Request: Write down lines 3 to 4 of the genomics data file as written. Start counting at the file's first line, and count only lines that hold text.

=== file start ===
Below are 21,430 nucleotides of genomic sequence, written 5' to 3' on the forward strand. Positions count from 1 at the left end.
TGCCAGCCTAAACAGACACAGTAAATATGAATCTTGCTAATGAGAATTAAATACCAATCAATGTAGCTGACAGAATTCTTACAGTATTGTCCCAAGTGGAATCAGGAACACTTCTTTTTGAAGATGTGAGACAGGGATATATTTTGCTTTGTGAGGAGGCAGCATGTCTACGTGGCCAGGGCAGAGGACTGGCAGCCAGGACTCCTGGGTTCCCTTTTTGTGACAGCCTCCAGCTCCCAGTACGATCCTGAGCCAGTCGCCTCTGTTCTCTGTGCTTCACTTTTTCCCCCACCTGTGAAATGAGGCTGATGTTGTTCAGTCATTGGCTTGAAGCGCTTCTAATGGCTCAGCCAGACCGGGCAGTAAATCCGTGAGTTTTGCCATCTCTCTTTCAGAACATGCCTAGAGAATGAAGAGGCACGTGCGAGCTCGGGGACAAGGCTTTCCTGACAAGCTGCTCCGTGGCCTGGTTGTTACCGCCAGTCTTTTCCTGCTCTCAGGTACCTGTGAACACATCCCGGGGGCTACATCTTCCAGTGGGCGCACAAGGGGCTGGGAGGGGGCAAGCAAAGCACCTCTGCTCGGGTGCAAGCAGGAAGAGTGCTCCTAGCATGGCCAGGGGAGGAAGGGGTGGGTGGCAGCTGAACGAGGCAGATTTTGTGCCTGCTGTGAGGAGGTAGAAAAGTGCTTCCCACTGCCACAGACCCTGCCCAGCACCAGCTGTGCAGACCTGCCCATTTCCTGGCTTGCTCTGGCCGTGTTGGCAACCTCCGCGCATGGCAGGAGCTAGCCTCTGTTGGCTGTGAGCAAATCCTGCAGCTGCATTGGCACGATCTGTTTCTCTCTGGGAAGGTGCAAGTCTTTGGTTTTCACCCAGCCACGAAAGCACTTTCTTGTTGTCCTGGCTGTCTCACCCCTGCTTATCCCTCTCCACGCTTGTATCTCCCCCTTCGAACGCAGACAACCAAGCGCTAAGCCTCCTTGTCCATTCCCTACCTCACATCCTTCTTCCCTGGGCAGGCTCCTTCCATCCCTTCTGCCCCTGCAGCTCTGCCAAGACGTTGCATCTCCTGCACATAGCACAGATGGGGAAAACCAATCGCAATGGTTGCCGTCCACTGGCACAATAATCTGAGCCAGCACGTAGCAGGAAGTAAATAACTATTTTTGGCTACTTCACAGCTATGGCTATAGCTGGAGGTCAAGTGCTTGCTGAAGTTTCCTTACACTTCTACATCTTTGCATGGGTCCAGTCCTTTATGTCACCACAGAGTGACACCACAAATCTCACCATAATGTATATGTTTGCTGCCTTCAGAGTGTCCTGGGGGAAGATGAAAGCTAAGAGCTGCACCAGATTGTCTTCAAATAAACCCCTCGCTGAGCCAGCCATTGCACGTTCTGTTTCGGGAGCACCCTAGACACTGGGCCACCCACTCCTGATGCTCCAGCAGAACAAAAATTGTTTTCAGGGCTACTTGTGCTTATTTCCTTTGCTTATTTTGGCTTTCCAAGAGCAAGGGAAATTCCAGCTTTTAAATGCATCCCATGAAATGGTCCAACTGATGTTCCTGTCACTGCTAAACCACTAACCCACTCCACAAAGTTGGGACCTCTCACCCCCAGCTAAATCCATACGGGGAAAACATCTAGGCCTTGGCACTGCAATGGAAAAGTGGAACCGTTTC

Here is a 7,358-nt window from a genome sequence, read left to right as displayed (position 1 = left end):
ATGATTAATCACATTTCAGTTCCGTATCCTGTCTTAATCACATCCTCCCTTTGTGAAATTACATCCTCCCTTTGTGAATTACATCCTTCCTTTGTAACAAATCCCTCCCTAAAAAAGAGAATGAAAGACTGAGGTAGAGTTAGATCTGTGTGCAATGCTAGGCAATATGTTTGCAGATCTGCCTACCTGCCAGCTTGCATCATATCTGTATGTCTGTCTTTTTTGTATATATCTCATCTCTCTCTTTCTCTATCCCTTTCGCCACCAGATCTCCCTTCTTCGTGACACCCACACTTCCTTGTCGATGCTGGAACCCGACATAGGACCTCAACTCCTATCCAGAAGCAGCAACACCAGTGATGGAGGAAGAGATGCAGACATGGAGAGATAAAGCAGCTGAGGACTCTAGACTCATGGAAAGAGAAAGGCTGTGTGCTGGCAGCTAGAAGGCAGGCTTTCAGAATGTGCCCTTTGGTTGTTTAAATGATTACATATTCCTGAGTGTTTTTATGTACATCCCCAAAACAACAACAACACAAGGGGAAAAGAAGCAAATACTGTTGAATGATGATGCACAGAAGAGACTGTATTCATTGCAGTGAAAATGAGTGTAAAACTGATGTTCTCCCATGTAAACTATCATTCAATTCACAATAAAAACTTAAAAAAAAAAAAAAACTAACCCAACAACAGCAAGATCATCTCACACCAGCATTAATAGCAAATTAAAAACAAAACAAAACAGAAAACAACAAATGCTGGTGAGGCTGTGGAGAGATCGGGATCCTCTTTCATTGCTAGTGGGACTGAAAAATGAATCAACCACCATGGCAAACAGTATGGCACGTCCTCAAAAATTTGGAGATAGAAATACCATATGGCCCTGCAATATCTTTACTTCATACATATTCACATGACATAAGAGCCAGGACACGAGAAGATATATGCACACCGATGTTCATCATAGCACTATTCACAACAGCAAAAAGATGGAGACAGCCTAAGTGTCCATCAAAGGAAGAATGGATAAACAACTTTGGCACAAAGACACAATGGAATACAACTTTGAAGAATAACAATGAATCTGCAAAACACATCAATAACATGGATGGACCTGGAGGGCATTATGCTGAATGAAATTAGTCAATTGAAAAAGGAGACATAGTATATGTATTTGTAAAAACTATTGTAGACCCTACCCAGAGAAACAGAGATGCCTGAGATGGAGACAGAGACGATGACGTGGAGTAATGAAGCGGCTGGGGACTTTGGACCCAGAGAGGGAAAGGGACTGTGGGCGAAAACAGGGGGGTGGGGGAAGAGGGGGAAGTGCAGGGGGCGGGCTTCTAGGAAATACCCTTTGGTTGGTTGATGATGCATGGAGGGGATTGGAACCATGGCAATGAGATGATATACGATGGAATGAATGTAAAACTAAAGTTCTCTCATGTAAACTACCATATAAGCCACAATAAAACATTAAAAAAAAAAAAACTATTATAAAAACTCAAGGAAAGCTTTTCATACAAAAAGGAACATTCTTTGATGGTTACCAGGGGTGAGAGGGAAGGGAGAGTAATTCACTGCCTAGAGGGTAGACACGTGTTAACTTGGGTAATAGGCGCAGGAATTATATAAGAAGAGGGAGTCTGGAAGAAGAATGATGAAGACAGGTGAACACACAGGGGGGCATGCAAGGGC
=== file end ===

Here is a 7,358-nt window from a genome sequence, read left to right as displayed (position 1 = left end):
ATGATTAATCACATTTCAGTTCCGTATCCTGTCTTAATCACATCCTCCCTTTGTGAAATTACATCCTCCCTTTGTGAATTACATCCTTCCTTTGTAACAAATCCCTCCCTAAAAAAGAGAATGAAAGACTGAGGTAGAGTTAGATCTGTGTGCAATGCTAGGCAATATGTTTGCAGATCTGCCTACCTGCCAGCTTGCATCATATCTGTATGTCTGTCTTTTTTGTATATATCTCATCTCTCTCTTTCTCTATCCCTTTCGCCACCAGATCTCCCTTCTTCGTGACACCCACACTTCCTTGTCGATGCTGGAACCCGACATAGGACCTCAACTCCTATCCAGAAGCAGCAACACCAGTGATGGAGGAAGAGATGCAGACATGGAGAGATAAAGCAGCTGAGGACTCTAGACTCATGGAAAGAGAAAGGCTGTGTGCTGGCAGCTAGAAGGCAGGCTTTCAGAATGTGCCCTTTGGTTGTTTAAATGATTACATATTCCTGAGTGTTTTTATGTACATCCCCAAAACAACAACAACACAAGGGGAAAAGAAGCAAATACTGTTGAATGATGATGCACAGAAGAGACTGTATTCATTGCAGTGAAAATGAGTGTAAAACTGATGTTCTCCCATGTAAACTATCATTCAATTCACAATAAAAACTTAAAAAAAAAAAAAAACTAACCCAACAACAGCAAGATCATCTCACACCAGCATTAATAGCAAATTAAAAACAAAACAAAACAGAAAACAACAAATGCTGGTGAGGCTGTGGAGAGATCGGGATCCTCTTTCATTGCTAGTGGGACTGAAAAATGAATCAACCACCATGGCAAACAGTATGGCACGTCCTCAAAAATTTGGAGATAGAAATACCATATGGCCCTGCAATATCTTTACTTCATACATATTCACATGACATAAGAGCCAGGACACGAGAAGATATATGCACACCGATGTTCATCATAGCACTATTCACAACAGCAAAAAGATGGAGACAGCCTAAGTGTCCATCAAAGGAAGAATGGATAAACAACTTTGGCACAAAGACACAATGGAATACAACTTTGAAGAATAACAATGAATCTGCAAAACACATCAATAACATGGATGGACCTGGAGGGCATTATGCTGAATGAAATTAGTCAATTGAAAAAGGAGACATAGTATATGTATTTGTAAAAACTATTGTAGACCCTACCCAGAGAAACAGAGATGCCTGAGATGGAGACAGAGACGATGACGTGGAGTAATGAAGCGGCTGGGGACTTTGGACCCAGAGAGGGAAAGGGACTGTGGGCGAAAACAGGGGGGTGGGGGAAGAGGGGGAAGTGCAGGGGGCGGGCTTCTAGGAAATACCCTTTGGTTGGTTGATGATGCATGGAGGGGATTGGAACCATGGCAATGAGATGATATACGATGGAATGAATGTAAAACTAAAGTTCTCTCATGTAAACTACCATATAAGCCACAATAAAACATTAAAAAAAAAAAAACTATTATAAAAACTCAAGGAAAGCTTTTCATACAAAAAGGAACATTCTTTGATGGTTACCAGGGGTGAGAGGGAAGGGAGAGTAATTCACTGCCTAGAGGGTAGACACGTGTTAACTTGGGTAATAGGCGCAGGAATTATATAAGAAGAGGGAGTCTGGAAGAAGAATGATGAAGACAGGTGAACACACAGGGGGGCATGCAAGGGC